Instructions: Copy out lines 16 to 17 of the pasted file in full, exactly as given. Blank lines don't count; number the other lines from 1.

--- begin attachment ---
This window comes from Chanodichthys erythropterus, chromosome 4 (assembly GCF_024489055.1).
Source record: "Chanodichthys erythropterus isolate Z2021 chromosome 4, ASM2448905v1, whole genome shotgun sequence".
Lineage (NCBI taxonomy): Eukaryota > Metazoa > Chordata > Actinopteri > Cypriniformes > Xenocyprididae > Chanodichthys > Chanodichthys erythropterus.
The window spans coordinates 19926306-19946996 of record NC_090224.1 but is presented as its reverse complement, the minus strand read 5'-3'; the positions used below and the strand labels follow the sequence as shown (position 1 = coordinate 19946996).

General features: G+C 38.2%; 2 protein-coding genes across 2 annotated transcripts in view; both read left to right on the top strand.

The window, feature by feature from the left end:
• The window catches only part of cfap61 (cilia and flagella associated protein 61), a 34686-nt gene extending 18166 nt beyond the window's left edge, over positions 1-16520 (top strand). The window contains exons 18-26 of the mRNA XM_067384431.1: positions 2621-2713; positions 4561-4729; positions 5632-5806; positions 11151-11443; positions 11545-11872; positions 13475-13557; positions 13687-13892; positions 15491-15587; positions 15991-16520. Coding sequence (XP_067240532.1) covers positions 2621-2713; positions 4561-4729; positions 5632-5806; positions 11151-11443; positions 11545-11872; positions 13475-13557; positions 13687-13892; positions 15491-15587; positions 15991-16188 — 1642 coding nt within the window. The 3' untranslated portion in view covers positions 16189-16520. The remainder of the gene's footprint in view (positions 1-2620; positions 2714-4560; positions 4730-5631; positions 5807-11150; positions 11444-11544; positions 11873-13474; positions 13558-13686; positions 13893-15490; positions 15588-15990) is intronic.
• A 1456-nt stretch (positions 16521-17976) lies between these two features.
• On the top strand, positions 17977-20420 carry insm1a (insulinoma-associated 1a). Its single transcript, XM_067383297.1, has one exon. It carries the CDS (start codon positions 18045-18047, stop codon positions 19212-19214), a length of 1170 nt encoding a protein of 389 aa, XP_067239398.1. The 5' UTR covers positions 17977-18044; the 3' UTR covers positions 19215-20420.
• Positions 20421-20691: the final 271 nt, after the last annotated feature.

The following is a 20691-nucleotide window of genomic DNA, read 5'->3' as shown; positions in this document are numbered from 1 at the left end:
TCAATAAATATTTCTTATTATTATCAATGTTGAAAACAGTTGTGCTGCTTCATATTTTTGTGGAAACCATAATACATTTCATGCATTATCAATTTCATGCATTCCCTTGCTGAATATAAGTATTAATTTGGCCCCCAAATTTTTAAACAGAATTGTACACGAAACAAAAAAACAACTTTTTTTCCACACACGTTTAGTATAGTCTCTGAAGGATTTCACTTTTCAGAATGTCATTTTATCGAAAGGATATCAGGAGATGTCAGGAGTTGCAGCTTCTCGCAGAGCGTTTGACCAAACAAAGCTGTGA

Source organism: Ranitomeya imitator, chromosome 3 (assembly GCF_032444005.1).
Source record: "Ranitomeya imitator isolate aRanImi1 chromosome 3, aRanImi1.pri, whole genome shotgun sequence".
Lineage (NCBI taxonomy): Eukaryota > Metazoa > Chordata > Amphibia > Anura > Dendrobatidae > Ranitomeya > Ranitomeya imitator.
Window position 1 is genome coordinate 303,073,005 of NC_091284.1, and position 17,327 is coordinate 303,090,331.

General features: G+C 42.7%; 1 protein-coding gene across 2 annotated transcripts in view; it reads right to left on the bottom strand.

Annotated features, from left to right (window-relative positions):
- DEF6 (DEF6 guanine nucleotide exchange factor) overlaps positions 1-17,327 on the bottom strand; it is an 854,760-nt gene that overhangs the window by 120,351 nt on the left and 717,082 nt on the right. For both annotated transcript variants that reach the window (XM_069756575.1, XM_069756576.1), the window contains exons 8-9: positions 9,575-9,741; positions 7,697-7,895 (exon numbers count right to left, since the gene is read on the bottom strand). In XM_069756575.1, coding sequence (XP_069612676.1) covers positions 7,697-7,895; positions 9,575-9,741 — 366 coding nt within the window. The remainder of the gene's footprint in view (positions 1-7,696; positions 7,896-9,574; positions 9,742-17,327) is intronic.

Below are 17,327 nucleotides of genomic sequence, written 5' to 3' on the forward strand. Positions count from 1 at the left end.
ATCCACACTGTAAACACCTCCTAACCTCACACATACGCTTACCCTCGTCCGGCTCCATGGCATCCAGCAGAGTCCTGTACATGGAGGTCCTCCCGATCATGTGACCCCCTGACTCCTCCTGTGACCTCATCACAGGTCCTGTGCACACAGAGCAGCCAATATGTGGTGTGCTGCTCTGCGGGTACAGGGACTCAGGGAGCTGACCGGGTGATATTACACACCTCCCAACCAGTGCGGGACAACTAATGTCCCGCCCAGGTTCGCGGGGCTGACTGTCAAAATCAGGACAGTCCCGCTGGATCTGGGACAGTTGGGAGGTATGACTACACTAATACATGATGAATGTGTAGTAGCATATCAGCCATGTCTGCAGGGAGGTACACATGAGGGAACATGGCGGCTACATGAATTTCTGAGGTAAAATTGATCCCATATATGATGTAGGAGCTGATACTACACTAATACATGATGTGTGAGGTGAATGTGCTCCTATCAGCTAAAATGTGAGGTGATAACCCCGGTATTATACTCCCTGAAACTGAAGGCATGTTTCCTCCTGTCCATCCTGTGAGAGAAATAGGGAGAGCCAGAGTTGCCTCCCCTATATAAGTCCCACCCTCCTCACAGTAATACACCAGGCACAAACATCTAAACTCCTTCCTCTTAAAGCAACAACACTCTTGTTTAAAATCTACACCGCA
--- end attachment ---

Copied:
Window position 1 is genome coordinate 303,073,005 of NC_091284.1, and position 17,327 is coordinate 303,090,331.

General features: G+C 42.7%; 1 protein-coding gene across 2 annotated transcripts in view; it reads right to left on the bottom strand.